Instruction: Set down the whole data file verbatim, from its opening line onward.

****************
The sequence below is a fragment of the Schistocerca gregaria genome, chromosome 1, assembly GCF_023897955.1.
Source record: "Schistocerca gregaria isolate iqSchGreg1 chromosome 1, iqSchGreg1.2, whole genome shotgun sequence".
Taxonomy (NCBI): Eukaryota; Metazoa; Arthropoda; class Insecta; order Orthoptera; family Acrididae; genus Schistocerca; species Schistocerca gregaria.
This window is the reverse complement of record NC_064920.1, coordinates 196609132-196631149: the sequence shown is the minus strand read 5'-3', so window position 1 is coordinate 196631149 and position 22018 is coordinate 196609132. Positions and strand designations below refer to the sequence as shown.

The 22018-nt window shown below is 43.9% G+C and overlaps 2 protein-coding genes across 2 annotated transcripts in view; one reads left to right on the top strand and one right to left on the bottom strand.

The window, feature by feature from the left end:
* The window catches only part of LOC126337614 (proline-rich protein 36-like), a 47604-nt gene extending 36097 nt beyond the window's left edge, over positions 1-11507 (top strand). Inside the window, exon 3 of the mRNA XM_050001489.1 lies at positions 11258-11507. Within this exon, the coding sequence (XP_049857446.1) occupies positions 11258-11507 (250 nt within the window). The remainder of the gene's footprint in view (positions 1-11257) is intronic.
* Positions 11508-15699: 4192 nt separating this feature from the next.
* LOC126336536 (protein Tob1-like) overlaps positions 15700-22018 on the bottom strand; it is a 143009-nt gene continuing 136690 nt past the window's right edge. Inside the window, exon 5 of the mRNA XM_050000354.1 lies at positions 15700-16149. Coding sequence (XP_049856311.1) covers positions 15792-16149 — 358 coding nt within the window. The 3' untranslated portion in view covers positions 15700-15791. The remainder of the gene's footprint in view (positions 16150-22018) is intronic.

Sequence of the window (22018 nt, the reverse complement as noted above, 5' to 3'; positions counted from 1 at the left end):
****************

The sequence below is a fragment of the Schistocerca gregaria genome, chromosome 1, assembly GCF_023897955.1.
Source record: "Schistocerca gregaria isolate iqSchGreg1 chromosome 1, iqSchGreg1.2, whole genome shotgun sequence".
Taxonomy (NCBI): Eukaryota; Metazoa; Arthropoda; class Insecta; order Orthoptera; family Acrididae; genus Schistocerca; species Schistocerca gregaria.
This window is the reverse complement of record NC_064920.1, coordinates 196609132-196631149: the sequence shown is the minus strand read 5'-3', so window position 1 is coordinate 196631149 and position 22018 is coordinate 196609132. Positions and strand designations below refer to the sequence as shown.

The 22018-nt window shown below is 43.9% G+C and overlaps 2 protein-coding genes across 2 annotated transcripts in view; one reads left to right on the top strand and one right to left on the bottom strand.

The window, feature by feature from the left end:
* The window catches only part of LOC126337614 (proline-rich protein 36-like), a 47604-nt gene extending 36097 nt beyond the window's left edge, over positions 1-11507 (top strand). Inside the window, exon 3 of the mRNA XM_050001489.1 lies at positions 11258-11507. Within this exon, the coding sequence (XP_049857446.1) occupies positions 11258-11507 (250 nt within the window). The remainder of the gene's footprint in view (positions 1-11257) is intronic.
* Positions 11508-15699: 4192 nt separating this feature from the next.
* LOC126336536 (protein Tob1-like) overlaps positions 15700-22018 on the bottom strand; it is a 143009-nt gene continuing 136690 nt past the window's right edge. Inside the window, exon 5 of the mRNA XM_050000354.1 lies at positions 15700-16149. Coding sequence (XP_049856311.1) covers positions 15792-16149 — 358 coding nt within the window. The 3' untranslated portion in view covers positions 15700-15791. The remainder of the gene's footprint in view (positions 16150-22018) is intronic.

Sequence of the window (22018 nt, the reverse complement as noted above, 5' to 3'; positions counted from 1 at the left end):